The disclosure heightens privacy concerns amid the growing popularity of interactive devices that allow users to give voice instructions to make their gadget play music, turn on lights or check the news and weather.
Previous revelations have shown how the voice assistants can be triggered unintentionally to record conversations.
Last week, Britain's Guardian reported that contractors working on Apple's virtual assistant, Siri, had heard more than just users' instructions, including people making drug deals and having sex.
Welt’s article, meanwhile, revealed how the voice commands given by Alexa's German users are not only heard by Amazon employers but also by agency workers in Poland.
The newspaper reported that contractors, recruited by the agency Randstad, were allowed to work from home or on the road, a practice that potentially opens up users' personal information to be copied or shared without scrutiny.
Teleworking jobs offered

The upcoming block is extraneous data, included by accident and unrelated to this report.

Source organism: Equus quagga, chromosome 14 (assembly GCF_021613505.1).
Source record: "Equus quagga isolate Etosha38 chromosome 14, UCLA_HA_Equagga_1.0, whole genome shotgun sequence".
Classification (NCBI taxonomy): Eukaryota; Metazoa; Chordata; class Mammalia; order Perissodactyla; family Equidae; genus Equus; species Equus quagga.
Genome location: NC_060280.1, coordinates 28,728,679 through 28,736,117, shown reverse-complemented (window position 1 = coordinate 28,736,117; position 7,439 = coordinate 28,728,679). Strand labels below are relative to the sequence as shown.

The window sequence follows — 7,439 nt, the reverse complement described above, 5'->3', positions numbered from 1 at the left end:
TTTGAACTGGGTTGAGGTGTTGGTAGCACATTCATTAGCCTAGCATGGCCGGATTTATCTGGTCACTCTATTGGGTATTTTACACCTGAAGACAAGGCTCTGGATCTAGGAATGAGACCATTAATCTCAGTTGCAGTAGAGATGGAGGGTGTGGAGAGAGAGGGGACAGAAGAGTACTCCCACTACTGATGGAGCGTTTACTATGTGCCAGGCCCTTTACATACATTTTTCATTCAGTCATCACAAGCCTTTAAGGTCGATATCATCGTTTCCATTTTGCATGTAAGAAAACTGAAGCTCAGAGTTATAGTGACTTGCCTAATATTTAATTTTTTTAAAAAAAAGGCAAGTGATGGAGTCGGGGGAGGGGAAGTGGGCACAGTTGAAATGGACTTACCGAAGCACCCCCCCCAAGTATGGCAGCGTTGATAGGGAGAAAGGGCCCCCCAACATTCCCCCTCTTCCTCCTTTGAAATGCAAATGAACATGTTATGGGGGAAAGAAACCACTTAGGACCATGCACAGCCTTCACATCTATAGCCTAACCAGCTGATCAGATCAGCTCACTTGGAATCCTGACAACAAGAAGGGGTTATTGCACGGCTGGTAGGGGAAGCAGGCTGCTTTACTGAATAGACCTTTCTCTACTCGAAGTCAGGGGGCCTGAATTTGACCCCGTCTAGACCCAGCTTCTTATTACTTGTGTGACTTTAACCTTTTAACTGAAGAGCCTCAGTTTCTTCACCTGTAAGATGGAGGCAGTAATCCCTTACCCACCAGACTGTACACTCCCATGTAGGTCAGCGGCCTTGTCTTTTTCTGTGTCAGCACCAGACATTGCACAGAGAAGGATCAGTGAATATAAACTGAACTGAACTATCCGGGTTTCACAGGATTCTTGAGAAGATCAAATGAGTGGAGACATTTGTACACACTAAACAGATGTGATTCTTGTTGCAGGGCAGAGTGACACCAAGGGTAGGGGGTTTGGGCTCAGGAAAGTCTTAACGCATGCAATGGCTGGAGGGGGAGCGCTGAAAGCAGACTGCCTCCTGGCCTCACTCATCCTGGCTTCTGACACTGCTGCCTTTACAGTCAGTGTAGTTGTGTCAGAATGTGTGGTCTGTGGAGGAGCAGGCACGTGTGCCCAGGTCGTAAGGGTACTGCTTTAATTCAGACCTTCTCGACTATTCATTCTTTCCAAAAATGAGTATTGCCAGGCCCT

Welt said that while the tech giant had insisted that only trusted staff had access to the recordings, job advertisements by the agency offered workers with strong German language skills the promise of "teleworking throughout the country," after being trained by Amazon at their Gdansk office.
Amazon admitted that audio transcription can be carried out at home but insisted "there are strict security measures and policies that every employee must adhere to." For example, working in public places is prohibited, it said.
One agency worker told Welt it was possible to hear names or places in the voice recordings, which could potentially allow Alexa users to be identified.
On Saturday, Amazon announced a new global privacy feature allowing users to explicitly block their voice commands from being reviewed by humans.
Apple and Google also recently suspended human audits of voice assistant recordings following similar concerns were raised that users' confidential information and private conversations were being heard by contractors.
German and US regulators have begun investigations into the possible violation of privacy by the tech giants.
Although recent cases may give consumers the impression that someone is “listening" to their conversations, it is rarely true. Only a tiny proportion of the voice recordings are ever replayed by the tech giants, who insist the monitoring is only done to improve services.